WASHINGTON – Allentown Mayor Ed Pawlowski launched a run for U.S. Senate Friday, playing up the "story" he has to tell from his years leading Pennsylvania's third-largest city.

The announcement was made on Facebook and social media, and via a press release e-mailed to reporters.

"I look forward to listening to voters and sharing with them the story of success we've had in Allentown in solving real problems for real people," Pawlowski said in his release. "We didn't wait on others to solve the problems for us. We rolled up our sleeves and made things happen."

His entry sets up a Democratic primary against former Delaware County Congressman Joe Sestak in a race that Democrats see as crucial to its chances of taking back the Senate in 2016. In what is expected to be one of the most closely contested Senate campaigns in the country, Pennsylvania Democrats hope a jolt from the presidential race will help them oust Sen. Pat Toomey (R., Pa.) – though they are unsettled about whom their candidate will be. Toomey lives just outside s Allentown.

Others Democrats could still enter the race.

Pawlowski used the word "story" four times in the opening seven paragraphs of his announcement, using the phrase to describe the arc of his work in Allentown. The city, he said, was struggling when he took over, but after a decade under his watch has attracted more than $1 billion in new development and more than 1,000 new jobs. Crime has fallen and a budget deficit has turned into a surplus, his release said, "without  a single increase in the city's real estate tax rate" during the past 10 years.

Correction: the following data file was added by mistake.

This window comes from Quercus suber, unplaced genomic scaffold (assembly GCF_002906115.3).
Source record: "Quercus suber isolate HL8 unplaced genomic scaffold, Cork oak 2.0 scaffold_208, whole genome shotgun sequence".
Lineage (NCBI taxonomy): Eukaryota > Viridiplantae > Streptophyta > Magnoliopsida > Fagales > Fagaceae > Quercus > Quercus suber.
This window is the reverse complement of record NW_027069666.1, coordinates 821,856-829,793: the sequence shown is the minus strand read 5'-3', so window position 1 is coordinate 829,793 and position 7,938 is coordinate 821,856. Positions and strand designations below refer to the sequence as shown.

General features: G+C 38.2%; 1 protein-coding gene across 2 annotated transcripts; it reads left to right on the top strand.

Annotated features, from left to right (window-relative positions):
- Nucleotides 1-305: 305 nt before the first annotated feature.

"I know I have a great story to tell the voters about myself and the work I have done to help make Allentown's incredible turnaround possible," Pawlowski said in his release.

Pawlowski ran for governor last year, but quickly dropped out of the Democratic primary after struggling to raise money, leading to questions about how he will fare in another expensive statewide race.

Once his announcement events are done, Pawlowski's release said, "I intend to spend the majority of my time calling donors and doing the work required to assemble the resources necessary to compete and win."

In a letter to supporters he wrote that he had assembled a team of consultants and aides "with national experience that have collectively won dozens of races" – perhaps in an attempt to answer those who question whether he can mount a credible challenge, and perhaps in a jab at Sestak, who relies largely on family and people close to him for advice, rather than seasoned political professionals.

Pawlowski's web site went up with a slick introductory video in which the mayor talks about his family's roots in Chicago, running a Polish restaurant.

"They were a typical blue collar Chicago family and they really instilled in me a lot of values that I still carry on to this day," Pawlowski said. The video later says Pawlowski once worked as a community organizer on the south side of Chicago – a phrase often used to describe President Obama beginnings.

Sestak, who narrowly lost to Toomey in 2010, has been traveling the state for years in anticipation of another run. He launched his campaign in March and has a big head start in fundraising.

As the party establishment waits for the field to settle, a number of other Democrats have also been said to be considering a run, including Montgomery County Commissioner Josh Shapiro, Philadelphia District Attorney Seth Williams, former Congressman Chris Carney and Philadelphia state Sen. Vincent Hughes.

In an e-mail, Toomey campaign manager Peter Towey wrote "this is just another indication of how uninspiring Joe Sestaks candidacy is." Sestak has said that anyone who wants to enter, should do so.

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